“Here Follow Some Verses upon the Burning of Our House, July 10th, 1666” by Anne Bradstreet and “To the University of Cambridge, in New England” by Phillis Wheatley
The style of the text is really simple because Anne Bradstreet uses what is known as “Puritan Plain Style” makes clear and direct statements and meditate on faith and God with simple sentences and words. It usually contains few elaborate figures of speech. Anne is very conscious of her word choice and uses words and sentences with very strong connotations
In the poems “To My Dear and Loving Husband” and “Upon the Burning of Our House” the author Anne Bradstreet allows the reader a glimpse of what she values. The two poems are alike because they both explore her religion and show her love for God.
Anne Bradstreet, a female poet known as the first Colonial settler and the first woman in England to publish a book of poems. One of her famous poems, “ The Burning of Our House”, refers back to religion and her belief in God/Him many times. The last line of the poem, “ My hope and treasure lies above”, influences the theme to be, spiritual possessions are more important than material possessions. She helped others to believe in God, and that influenced different people to incorporate their religion into their own writing.
Sinners in the Hands of an Angry God, is a Puritan sermon from the eighteenth century during the Great Awakening. During this time, Puritans had strayed from the church due to the church’s strict guidelines and regulations and begun to embrace more secular thought. Sinners in the Hands of an Angry God, was written to motivate people to join the newly refined church that embraced these secular thoughts. Jonathan Edwards uses rhetorical devices throughout his sermon to show God’s wrath on sinners and to instill the fear of God in Puritans.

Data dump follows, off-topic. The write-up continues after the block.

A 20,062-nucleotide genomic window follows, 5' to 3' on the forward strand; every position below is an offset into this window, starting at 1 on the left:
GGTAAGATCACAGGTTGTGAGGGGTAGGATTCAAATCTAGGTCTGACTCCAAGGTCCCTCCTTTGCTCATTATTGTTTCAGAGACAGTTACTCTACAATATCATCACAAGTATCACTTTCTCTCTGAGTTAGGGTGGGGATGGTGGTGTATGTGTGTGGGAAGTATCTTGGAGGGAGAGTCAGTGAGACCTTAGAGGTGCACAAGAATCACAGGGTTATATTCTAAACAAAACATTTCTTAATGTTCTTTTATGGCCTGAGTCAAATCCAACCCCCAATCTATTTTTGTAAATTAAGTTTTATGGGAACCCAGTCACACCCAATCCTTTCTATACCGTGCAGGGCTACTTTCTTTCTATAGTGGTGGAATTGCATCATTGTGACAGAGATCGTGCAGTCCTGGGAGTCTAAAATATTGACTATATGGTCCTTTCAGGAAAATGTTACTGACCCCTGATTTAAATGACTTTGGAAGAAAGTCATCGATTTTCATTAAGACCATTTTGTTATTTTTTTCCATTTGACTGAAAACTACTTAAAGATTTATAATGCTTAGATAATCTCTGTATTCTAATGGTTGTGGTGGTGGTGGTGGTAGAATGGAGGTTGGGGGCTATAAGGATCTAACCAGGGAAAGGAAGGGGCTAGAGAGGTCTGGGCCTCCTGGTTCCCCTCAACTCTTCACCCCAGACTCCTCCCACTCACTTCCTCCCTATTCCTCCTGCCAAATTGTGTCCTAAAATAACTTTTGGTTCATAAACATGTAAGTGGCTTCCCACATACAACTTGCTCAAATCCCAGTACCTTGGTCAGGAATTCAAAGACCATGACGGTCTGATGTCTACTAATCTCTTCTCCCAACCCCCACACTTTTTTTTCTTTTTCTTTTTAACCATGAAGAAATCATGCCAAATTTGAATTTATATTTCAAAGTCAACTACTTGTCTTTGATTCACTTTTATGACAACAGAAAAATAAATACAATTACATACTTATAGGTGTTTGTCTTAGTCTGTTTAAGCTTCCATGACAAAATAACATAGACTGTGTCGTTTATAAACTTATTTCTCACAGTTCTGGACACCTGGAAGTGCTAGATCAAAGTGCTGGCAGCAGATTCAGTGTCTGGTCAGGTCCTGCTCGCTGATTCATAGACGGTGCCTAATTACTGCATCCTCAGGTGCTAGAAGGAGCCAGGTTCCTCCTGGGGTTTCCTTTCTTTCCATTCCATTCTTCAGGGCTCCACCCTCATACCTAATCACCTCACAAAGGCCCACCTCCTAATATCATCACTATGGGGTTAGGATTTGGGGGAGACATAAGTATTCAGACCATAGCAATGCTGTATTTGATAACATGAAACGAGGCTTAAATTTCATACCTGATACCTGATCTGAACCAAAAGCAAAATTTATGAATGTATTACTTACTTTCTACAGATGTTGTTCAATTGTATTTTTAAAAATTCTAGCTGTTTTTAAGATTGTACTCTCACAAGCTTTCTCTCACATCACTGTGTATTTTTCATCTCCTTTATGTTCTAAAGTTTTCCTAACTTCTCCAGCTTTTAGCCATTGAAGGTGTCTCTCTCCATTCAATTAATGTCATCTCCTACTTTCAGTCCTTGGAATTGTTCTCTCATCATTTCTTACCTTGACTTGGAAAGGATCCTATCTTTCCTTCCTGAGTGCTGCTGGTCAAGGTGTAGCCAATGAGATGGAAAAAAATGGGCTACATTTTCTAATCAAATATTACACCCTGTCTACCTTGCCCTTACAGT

When it comes to spreading religious beliefs you can always wonder how much is too much. In typical Puritan culture life is considered a temptation to sin and you must always be grateful for what god has given you. Writing is a way to connect to god and spread a direct, powerful message to the followers of Puritan life. In result of their religion, bible allusions are commonly used throughout their writings. When comparing the two authors, Bradstreet and Edwards, one must look at some of their most common works. To be more specific in this essay we look to “Upon the Burning of Our House” by Anne Bradstreet and “Sinners in the hands of an Angry God” by Jonathan Edwards. We also analyze their style, personality, and literary devices to discover the reasoning behind their works.
Both Bradstreet and Edwards are puritan writers, they are both believe in a higher more powerful God. In their writings “Upon the Burning of Our House”, by Anne Bradstreet and “Sinners in the Hands of an Angry God”, by Jonathan Edwards they both talk about the higher being of God. They both are powerful writers and have a way of getting their points across, but they do it differently. They are both great writers and even though they have different religious views and different writing styles both of their poems, “Upon the Burning of Our House” by Anne Bradstreet and “Sinners in the Hands of an Angry God” by Jonathan Edwards, have the same goal of converting people.